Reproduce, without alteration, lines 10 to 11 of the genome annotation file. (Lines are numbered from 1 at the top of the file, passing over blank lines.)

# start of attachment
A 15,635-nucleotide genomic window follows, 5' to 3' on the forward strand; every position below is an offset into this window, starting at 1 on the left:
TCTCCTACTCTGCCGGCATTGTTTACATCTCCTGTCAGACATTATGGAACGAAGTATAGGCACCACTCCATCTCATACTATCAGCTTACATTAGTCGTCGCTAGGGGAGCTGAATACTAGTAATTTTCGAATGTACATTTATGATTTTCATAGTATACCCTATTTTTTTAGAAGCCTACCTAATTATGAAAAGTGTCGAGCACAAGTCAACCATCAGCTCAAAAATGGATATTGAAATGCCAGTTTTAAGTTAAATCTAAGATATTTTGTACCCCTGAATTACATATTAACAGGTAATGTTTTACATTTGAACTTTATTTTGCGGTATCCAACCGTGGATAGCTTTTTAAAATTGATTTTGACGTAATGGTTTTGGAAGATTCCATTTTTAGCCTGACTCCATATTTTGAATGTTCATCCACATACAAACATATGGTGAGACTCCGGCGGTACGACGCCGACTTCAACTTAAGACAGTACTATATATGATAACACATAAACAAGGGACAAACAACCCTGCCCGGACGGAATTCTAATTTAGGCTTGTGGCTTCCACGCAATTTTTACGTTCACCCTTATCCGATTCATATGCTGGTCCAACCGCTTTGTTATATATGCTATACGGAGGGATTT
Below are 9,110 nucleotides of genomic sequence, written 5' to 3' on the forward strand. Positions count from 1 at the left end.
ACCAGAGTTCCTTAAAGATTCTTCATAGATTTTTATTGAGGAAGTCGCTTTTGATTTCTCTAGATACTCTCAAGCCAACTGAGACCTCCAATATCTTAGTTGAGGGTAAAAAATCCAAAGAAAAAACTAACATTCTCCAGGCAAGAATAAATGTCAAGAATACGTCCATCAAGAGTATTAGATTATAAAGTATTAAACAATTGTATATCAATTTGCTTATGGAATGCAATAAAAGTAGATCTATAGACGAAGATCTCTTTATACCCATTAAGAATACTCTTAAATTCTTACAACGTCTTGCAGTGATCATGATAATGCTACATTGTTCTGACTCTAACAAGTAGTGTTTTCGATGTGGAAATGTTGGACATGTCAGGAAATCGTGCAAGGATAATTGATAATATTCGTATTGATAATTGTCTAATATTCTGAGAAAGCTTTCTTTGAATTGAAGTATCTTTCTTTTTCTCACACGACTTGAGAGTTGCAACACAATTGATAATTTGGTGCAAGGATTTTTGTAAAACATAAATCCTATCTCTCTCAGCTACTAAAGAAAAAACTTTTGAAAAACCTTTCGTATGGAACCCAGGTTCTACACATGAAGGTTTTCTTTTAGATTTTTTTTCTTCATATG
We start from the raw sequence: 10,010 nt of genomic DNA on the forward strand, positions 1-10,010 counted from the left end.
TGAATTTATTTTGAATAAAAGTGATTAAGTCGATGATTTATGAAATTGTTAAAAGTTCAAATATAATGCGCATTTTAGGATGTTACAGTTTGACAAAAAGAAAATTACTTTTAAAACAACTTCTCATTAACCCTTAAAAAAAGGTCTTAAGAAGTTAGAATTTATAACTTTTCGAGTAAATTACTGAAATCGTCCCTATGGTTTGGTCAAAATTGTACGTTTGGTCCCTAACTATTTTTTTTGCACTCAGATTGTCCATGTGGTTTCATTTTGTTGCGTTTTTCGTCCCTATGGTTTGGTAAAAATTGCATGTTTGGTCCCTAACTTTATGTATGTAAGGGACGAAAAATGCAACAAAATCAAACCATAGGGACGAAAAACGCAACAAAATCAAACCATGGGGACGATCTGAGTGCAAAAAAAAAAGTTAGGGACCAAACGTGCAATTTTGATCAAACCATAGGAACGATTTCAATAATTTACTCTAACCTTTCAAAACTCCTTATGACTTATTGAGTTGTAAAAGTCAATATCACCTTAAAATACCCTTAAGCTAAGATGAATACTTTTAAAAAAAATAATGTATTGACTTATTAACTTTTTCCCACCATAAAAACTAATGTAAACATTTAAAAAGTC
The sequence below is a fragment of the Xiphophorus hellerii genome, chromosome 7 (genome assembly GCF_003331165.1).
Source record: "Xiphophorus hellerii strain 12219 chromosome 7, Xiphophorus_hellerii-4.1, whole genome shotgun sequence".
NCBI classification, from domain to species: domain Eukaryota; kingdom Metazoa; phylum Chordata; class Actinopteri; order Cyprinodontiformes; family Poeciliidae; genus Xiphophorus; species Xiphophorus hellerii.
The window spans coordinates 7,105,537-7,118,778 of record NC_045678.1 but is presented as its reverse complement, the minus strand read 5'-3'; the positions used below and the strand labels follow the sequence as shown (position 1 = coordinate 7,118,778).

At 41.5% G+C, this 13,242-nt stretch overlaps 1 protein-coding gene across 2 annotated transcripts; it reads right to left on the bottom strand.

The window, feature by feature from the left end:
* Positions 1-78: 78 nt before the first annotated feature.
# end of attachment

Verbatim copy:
The window spans coordinates 7,105,537-7,118,778 of record NC_045678.1 but is presented as its reverse complement, the minus strand read 5'-3'; the positions used below and the strand labels follow the sequence as shown (position 1 = coordinate 7,118,778).

At 41.5% G+C, this 13,242-nt stretch overlaps 1 protein-coding gene across 2 annotated transcripts; it reads right to left on the bottom strand.